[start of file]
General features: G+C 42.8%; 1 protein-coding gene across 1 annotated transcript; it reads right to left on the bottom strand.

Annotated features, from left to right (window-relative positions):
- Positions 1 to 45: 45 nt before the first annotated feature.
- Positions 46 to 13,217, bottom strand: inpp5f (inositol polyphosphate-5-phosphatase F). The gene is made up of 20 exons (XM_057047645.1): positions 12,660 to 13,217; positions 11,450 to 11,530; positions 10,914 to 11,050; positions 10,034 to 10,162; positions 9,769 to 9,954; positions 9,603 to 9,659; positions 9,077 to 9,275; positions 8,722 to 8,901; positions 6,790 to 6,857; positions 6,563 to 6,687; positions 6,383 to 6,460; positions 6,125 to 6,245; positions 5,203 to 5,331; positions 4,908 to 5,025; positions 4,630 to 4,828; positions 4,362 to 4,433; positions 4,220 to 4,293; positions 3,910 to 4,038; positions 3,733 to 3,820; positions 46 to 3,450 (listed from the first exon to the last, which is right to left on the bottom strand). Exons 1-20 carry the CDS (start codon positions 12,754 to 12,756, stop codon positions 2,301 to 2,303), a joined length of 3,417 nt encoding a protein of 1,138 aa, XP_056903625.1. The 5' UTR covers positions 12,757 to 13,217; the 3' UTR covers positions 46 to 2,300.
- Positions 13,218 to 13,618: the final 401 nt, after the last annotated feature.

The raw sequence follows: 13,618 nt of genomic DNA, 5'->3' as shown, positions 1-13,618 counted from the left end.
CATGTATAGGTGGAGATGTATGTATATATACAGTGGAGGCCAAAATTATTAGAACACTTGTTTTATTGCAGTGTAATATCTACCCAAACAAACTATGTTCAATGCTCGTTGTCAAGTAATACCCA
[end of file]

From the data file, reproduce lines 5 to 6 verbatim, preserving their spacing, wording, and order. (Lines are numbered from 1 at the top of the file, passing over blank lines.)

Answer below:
- Positions 13,218 to 13,618: the final 401 nt, after the last annotated feature.

The raw sequence follows: 13,618 nt of genomic DNA, 5'->3' as shown, positions 1-13,618 counted from the left end.